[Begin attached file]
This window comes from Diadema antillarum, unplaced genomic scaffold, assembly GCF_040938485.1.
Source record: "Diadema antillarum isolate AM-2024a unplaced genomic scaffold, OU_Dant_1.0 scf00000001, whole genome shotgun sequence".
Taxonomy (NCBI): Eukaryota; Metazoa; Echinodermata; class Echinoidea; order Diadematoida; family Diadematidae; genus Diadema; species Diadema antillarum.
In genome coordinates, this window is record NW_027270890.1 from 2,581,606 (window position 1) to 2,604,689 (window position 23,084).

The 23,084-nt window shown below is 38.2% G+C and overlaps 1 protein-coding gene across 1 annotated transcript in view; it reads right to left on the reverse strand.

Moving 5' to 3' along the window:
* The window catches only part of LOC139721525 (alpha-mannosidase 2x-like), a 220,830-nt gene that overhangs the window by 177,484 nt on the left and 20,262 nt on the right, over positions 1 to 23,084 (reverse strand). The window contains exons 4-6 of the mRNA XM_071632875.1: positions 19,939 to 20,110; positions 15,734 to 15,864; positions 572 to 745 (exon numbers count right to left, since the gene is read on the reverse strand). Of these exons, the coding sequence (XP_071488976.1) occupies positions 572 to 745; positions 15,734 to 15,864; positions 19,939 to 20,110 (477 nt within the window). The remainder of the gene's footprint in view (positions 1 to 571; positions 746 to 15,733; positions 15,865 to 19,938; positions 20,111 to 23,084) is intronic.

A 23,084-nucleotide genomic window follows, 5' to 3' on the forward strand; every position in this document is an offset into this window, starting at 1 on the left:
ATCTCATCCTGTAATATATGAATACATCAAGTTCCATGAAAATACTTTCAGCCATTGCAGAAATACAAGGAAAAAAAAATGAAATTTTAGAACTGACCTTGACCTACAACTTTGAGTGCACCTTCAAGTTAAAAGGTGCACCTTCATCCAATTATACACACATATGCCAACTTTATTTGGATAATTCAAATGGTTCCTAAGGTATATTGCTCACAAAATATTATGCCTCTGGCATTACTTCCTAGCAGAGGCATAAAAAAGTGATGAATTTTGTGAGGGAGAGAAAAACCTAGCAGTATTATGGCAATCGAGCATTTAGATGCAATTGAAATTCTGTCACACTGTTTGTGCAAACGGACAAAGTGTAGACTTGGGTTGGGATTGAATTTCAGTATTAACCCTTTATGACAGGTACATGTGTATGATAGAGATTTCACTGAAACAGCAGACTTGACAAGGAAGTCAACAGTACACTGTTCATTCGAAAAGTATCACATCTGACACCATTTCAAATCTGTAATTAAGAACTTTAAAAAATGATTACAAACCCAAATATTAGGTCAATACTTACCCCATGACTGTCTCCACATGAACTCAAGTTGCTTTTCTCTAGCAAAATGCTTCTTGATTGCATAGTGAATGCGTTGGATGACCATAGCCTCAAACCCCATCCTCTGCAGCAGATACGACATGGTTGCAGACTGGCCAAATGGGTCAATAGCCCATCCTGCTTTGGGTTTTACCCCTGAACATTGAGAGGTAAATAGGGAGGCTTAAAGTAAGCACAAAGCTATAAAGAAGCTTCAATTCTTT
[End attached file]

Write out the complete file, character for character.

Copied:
This window comes from Diadema antillarum, unplaced genomic scaffold, assembly GCF_040938485.1.
Source record: "Diadema antillarum isolate AM-2024a unplaced genomic scaffold, OU_Dant_1.0 scf00000001, whole genome shotgun sequence".
Taxonomy (NCBI): Eukaryota; Metazoa; Echinodermata; class Echinoidea; order Diadematoida; family Diadematidae; genus Diadema; species Diadema antillarum.
In genome coordinates, this window is record NW_027270890.1 from 2,581,606 (window position 1) to 2,604,689 (window position 23,084).

The 23,084-nt window shown below is 38.2% G+C and overlaps 1 protein-coding gene across 1 annotated transcript in view; it reads right to left on the reverse strand.

Moving 5' to 3' along the window:
* The window catches only part of LOC139721525 (alpha-mannosidase 2x-like), a 220,830-nt gene that overhangs the window by 177,484 nt on the left and 20,262 nt on the right, over positions 1 to 23,084 (reverse strand). The window contains exons 4-6 of the mRNA XM_071632875.1: positions 19,939 to 20,110; positions 15,734 to 15,864; positions 572 to 745 (exon numbers count right to left, since the gene is read on the reverse strand). Of these exons, the coding sequence (XP_071488976.1) occupies positions 572 to 745; positions 15,734 to 15,864; positions 19,939 to 20,110 (477 nt within the window). The remainder of the gene's footprint in view (positions 1 to 571; positions 746 to 15,733; positions 15,865 to 19,938; positions 20,111 to 23,084) is intronic.

A 23,084-nucleotide genomic window follows, 5' to 3' on the forward strand; every position in this document is an offset into this window, starting at 1 on the left:
ATCTCATCCTGTAATATATGAATACATCAAGTTCCATGAAAATACTTTCAGCCATTGCAGAAATACAAGGAAAAAAAAATGAAATTTTAGAACTGACCTTGACCTACAACTTTGAGTGCACCTTCAAGTTAAAAGGTGCACCTTCATCCAATTATACACACATATGCCAACTTTATTTGGATAATTCAAATGGTTCCTAAGGTATATTGCTCACAAAATATTATGCCTCTGGCATTACTTCCTAGCAGAGGCATAAAAAAGTGATGAATTTTGTGAGGGAGAGAAAAACCTAGCAGTATTATGGCAATCGAGCATTTAGATGCAATTGAAATTCTGTCACACTGTTTGTGCAAACGGACAAAGTGTAGACTTGGGTTGGGATTGAATTTCAGTATTAACCCTTTATGACAGGTACATGTGTATGATAGAGATTTCACTGAAACAGCAGACTTGACAAGGAAGTCAACAGTACACTGTTCATTCGAAAAGTATCACATCTGACACCATTTCAAATCTGTAATTAAGAACTTTAAAAAATGATTACAAACCCAAATATTAGGTCAATACTTACCCCATGACTGTCTCCACATGAACTCAAGTTGCTTTTCTCTAGCAAAATGCTTCTTGATTGCATAGTGAATGCGTTGGATGACCATAGCCTCAAACCCCATCCTCTGCAGCAGATACGACATGGTTGCAGACTGGCCAAATGGGTCAATAGCCCATCCTGCTTTGGGTTTTACCCCTGAACATTGAGAGGTAAATAGGGAGGCTTAAAGTAAGCACAAAGCTATAAAGAAGCTTCAATTCTTT